functions under one office.
Commonly known as the “Office of General Counsel,” or the “Legal Affairs” office.
Usually, this is an officer of your organization (i.e., president, controller, treasurer, chief
financial officer, etc.).
This might include review by the Board of Trustees, a central office at the state’s legislative or procurement office, or other administrative review.

Basics of Library Licenses


whereas other entities might have a more-streamlined approach. In other
words, your library might have to work with a procurement office, a contract office, a centralized business office, etc.
Of course, the license must be negotiated with the licensor. When we
use the term “negotiated,” this includes: (1) negotiating the businessdecisions (i.e., pricing, payment terms, time length, etc.); and, (2) negotiating the terms (i.e., interlibrary loan, governing law, etc.). Note that, for
purposes of this book, the coauthors will treat procurement and contracts
as the same process. Generally, the coauthors will refer to all internal
review steps as the review process.
If you “take-away” only a few key points from this book, one key
point is that relationship-building with all the people at each stage of the
review process is critical to success. Another key point is the power, and
necessity, of good processes. The opinion of the coauthors is that many
organizations focus too much on adding (sometimes costly) software, adding other technology, and adding staff, when simple process improvements and promoting better relationships with internal stakeholders could
solve the problem and improve the entities’ functions.

Understanding Stakeholder Perspectives
When it comes to creating a more effective license-review process, there
are many areas that we could discuss:
• Contract review and negotiation skills;
• Contract-management techniques;
• Price negotiation skills;
• Staffing levels;
• Training staff;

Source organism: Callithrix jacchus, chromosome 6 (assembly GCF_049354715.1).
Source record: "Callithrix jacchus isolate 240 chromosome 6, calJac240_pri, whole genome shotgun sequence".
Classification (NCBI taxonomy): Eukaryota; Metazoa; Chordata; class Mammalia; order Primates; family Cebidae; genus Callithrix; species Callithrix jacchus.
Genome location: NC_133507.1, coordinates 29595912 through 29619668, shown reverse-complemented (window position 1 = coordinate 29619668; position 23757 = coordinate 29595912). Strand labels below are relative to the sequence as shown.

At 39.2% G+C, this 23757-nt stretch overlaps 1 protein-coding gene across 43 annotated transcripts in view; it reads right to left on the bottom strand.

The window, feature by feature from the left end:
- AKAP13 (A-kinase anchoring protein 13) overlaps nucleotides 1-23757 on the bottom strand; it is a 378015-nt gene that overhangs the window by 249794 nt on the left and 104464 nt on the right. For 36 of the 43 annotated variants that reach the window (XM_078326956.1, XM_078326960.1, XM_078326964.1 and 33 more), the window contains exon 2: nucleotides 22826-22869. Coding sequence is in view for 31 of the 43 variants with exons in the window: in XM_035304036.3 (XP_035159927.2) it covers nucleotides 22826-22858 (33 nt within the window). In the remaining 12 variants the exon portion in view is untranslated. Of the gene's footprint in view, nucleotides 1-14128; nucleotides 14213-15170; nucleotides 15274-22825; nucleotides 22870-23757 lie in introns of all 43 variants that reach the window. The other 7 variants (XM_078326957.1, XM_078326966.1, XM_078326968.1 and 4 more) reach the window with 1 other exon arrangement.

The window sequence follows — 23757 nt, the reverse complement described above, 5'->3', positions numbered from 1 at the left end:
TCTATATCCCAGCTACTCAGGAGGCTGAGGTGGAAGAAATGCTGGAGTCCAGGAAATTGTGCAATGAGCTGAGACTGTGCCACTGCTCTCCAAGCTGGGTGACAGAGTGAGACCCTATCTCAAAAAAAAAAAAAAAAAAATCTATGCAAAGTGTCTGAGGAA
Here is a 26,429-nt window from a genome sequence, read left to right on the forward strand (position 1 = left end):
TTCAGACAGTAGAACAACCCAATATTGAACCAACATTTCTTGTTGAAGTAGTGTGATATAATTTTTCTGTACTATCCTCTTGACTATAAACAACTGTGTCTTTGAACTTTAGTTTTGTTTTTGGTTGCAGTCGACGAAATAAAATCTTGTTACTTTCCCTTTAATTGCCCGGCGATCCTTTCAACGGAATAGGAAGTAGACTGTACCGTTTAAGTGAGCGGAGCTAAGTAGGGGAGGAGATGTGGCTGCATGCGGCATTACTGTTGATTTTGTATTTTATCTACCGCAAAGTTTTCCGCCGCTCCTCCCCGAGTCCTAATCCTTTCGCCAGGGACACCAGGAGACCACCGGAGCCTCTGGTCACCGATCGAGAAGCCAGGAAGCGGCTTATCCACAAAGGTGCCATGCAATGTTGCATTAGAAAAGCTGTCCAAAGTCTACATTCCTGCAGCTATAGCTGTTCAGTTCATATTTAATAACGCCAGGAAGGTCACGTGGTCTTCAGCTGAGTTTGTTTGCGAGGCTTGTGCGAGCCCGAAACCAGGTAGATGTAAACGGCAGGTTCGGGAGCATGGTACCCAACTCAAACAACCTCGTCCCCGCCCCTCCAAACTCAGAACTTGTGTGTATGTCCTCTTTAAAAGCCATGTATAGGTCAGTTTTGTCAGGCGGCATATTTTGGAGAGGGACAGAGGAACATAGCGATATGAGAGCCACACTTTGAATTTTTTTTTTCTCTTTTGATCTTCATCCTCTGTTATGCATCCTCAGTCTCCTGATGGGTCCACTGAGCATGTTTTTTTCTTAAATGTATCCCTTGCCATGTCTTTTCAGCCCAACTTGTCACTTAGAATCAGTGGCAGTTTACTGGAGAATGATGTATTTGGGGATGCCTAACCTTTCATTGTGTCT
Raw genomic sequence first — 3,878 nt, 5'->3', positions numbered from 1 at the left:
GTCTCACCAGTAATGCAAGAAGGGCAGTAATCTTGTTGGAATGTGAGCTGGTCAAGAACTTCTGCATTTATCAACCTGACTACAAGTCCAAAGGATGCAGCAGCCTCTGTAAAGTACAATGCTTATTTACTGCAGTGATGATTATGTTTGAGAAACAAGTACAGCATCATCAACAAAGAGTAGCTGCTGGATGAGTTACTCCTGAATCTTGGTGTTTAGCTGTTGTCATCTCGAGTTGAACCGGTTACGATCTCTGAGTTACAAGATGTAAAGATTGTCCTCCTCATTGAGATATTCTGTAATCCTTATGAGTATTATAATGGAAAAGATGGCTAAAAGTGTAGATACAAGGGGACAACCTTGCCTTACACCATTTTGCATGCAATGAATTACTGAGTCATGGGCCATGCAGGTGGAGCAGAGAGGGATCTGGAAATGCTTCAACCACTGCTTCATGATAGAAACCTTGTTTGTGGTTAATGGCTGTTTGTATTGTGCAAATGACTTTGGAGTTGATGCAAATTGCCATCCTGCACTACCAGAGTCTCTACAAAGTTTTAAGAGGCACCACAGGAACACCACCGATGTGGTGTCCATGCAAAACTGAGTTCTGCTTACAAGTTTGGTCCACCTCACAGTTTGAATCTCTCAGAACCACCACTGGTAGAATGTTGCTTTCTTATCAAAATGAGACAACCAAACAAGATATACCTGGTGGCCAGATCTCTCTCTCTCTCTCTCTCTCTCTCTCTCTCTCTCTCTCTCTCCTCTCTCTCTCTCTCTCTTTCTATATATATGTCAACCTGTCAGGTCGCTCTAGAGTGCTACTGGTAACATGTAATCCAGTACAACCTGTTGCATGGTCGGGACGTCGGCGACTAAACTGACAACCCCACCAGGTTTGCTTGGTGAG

• Pricing terms;
• Software and other task-management tools;
• Process-improvement techniques (such as Lean or Six Sigma); and,
• Relationship-building.
Of the above, in our opinion, relationship-building is one of the most
important. Consider this: assume you are creating a business, and you’ve
sent your lawyer paperwork for review. It is easy for us to assume that
our lawyer’s top priority is our paperwork and that she does not have any
other pressing concerns. Similarly, it is too easy for any of us to consider
the licensing process from our limited perspective. If my perspective is
that of a librarian, it is easy to assume that the procurement office does


Licensing Electronic Resources in Academic Libraries

not have much to do. In this hypothetical example, when another department’s turn-around time does not meet expectations, you might assume
that the procurement office is suboptimally performing. As is often the
case in large entities, it is too easy to shift blame to a different unit and
state that “they take forever” or “they just do not get it.”
Understanding stakeholder perspective and duties is important, and
will help further your relationship-building with key stakeholder departments. It might be helpful to ask each stakeholder to meet with you regularly. Perhaps show the stakeholder your office’s average monthly
workload, and ask to see the stakeholder’s. Be sure to approach these
meetings with an open mind. It is possible that a procurement office that
seems slow to outsiders is performing as well as it can under the given circumstances. Perhaps the office is short-staffed and the director is working
over 100 hours a week to help keep up with the workload. Perhaps the
organization’s official policies, or even state laws, add metaphorical hurdles to the process, which create sub-optimal process times. Alternatively,
the procurement office might not be aware of your library’s complaints. It
is impossible for stakeholders to be aware of your concerns unless you
communicate your concerns to them.
It might be tempting to use "us vs. them" thinking when looking at
stakeholders. To help maintain good professional relationships, it’s best to
operate on the belief that no stakeholder is an enemy. When it comes to
internal stakeholders, all such stakeholders are on the same team.
Focusing on building relationships with all internal stakeholders is a critical task, and building relationships with stakeholders is a best practice the
coauthors recommend for your library.
In the public-sector, the following stakeholders’ perspectives might
look something like the following:
• Legal13: primarily focused on risk identification (often, risk elimination), and compliance. The legal office’s perspective is often not
focused enough on the organization’s business performance. As an
attorney, and speaking from experience, one of the coauthors